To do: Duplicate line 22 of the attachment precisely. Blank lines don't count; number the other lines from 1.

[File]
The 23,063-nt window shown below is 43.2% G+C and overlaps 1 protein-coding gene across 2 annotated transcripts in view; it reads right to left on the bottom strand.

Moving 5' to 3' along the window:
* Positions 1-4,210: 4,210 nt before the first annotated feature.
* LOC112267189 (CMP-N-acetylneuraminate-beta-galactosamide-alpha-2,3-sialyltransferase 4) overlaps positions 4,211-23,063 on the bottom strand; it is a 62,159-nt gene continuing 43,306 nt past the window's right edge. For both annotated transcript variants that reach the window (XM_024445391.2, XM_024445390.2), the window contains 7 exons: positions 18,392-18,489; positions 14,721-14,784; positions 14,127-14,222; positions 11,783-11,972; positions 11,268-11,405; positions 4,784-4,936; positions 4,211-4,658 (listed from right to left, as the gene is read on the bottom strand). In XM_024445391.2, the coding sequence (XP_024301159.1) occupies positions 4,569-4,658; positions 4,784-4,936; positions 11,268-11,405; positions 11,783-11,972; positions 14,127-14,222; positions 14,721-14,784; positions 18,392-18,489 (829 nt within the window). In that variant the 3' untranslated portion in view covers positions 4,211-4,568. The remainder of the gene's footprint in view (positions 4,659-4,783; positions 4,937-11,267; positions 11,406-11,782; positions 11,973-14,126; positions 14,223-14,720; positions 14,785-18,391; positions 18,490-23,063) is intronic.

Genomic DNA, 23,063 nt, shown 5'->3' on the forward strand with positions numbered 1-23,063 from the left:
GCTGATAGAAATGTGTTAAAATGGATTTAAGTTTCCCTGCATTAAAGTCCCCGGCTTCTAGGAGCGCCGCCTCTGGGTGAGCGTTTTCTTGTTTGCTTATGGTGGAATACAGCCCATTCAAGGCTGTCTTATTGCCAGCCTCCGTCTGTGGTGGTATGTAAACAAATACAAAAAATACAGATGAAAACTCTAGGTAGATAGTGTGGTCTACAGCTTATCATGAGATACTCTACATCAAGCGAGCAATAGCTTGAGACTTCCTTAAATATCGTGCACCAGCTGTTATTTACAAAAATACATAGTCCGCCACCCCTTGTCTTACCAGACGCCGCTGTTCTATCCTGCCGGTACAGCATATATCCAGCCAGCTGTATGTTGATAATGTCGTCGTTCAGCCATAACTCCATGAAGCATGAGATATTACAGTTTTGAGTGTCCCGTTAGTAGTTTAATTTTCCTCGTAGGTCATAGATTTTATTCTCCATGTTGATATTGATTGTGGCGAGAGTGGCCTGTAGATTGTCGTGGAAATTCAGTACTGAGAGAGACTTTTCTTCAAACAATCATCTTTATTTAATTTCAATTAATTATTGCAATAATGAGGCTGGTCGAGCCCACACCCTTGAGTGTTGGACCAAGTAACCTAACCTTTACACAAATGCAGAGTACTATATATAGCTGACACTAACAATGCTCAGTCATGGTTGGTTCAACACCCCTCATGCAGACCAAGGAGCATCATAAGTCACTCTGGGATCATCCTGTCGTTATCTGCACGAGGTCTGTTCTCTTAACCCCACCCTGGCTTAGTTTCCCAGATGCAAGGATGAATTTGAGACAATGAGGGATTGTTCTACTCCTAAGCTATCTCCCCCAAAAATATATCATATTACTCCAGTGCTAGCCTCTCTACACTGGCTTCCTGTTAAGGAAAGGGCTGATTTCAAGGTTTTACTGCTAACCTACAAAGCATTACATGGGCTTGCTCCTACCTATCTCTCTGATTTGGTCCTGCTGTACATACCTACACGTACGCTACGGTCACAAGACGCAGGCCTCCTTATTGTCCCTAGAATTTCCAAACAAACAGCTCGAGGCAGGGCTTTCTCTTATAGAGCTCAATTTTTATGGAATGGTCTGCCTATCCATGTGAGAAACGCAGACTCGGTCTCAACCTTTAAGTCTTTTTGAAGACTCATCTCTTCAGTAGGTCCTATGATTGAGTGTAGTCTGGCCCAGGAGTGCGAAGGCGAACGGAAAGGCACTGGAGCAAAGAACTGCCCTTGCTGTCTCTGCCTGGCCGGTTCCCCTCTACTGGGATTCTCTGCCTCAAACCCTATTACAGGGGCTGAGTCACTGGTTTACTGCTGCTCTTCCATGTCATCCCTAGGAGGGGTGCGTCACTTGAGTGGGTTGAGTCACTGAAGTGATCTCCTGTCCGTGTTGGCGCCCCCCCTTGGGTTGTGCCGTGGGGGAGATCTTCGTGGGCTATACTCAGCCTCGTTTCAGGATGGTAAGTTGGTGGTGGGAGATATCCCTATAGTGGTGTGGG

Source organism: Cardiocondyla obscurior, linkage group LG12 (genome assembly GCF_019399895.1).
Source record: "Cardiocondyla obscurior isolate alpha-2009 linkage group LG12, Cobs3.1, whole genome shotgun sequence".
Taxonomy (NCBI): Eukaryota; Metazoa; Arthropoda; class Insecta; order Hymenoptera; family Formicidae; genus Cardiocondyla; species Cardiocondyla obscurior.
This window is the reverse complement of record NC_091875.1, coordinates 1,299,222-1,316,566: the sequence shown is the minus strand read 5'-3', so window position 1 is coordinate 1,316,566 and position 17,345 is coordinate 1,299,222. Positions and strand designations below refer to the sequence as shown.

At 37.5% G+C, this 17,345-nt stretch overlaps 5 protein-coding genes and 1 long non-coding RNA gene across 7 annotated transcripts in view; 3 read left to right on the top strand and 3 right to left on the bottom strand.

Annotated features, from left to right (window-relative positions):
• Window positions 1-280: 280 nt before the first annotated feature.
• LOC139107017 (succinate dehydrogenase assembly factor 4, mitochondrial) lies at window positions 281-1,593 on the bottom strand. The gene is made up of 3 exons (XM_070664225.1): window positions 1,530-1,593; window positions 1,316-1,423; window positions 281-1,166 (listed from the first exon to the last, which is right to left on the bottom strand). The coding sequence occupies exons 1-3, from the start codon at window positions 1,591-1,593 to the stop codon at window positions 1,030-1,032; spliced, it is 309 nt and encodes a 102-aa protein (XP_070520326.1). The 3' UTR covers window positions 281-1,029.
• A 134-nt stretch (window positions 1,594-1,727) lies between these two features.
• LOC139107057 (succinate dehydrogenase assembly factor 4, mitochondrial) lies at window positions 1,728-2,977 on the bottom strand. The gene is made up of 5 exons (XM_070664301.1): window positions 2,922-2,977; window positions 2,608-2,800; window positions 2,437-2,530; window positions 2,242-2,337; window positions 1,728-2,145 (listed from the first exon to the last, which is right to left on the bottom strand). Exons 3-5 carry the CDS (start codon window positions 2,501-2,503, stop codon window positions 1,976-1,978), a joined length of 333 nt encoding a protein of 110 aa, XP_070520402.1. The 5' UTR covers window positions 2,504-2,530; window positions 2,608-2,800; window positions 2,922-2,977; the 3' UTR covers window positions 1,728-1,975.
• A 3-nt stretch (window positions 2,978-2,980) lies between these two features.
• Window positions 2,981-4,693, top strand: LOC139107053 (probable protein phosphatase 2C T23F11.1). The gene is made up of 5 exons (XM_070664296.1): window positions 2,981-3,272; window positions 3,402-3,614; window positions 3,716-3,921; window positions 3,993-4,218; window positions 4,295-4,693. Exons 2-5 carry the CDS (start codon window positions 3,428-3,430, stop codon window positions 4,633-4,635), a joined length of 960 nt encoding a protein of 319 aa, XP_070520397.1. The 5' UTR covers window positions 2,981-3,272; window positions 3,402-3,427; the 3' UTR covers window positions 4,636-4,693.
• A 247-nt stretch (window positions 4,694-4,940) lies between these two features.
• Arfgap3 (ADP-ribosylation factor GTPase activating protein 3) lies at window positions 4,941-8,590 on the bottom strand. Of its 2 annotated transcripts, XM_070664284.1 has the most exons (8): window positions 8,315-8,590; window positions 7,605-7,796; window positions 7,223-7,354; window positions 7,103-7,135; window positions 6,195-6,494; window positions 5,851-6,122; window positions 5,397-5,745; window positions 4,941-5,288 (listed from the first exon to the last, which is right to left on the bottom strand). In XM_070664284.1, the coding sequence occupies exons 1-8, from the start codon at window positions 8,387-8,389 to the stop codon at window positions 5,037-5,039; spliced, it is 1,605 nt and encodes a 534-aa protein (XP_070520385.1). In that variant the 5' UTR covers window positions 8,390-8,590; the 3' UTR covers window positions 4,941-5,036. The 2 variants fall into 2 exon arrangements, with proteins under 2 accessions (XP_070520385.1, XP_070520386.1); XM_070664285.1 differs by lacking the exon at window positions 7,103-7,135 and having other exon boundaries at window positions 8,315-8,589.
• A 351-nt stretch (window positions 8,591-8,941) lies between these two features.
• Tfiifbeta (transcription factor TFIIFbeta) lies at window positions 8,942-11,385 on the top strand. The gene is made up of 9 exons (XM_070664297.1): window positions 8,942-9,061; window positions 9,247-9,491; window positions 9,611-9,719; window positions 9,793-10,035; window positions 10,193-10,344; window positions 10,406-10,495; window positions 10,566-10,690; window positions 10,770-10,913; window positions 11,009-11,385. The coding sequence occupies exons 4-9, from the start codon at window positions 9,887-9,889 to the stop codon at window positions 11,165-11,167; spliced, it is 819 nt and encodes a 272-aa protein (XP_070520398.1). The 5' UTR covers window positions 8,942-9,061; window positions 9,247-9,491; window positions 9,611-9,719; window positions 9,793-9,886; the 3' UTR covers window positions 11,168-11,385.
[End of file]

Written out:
• Tfiifbeta (transcription factor TFIIFbeta) lies at window positions 8,942-11,385 on the top strand. The gene is made up of 9 exons (XM_070664297.1): window positions 8,942-9,061; window positions 9,247-9,491; window positions 9,611-9,719; window positions 9,793-10,035; window positions 10,193-10,344; window positions 10,406-10,495; window positions 10,566-10,690; window positions 10,770-10,913; window positions 11,009-11,385. The coding sequence occupies exons 4-9, from the start codon at window positions 9,887-9,889 to the stop codon at window positions 11,165-11,167; spliced, it is 819 nt and encodes a 272-aa protein (XP_070520398.1). The 5' UTR covers window positions 8,942-9,061; window positions 9,247-9,491; window positions 9,611-9,719; window positions 9,793-9,886; the 3' UTR covers window positions 11,168-11,385.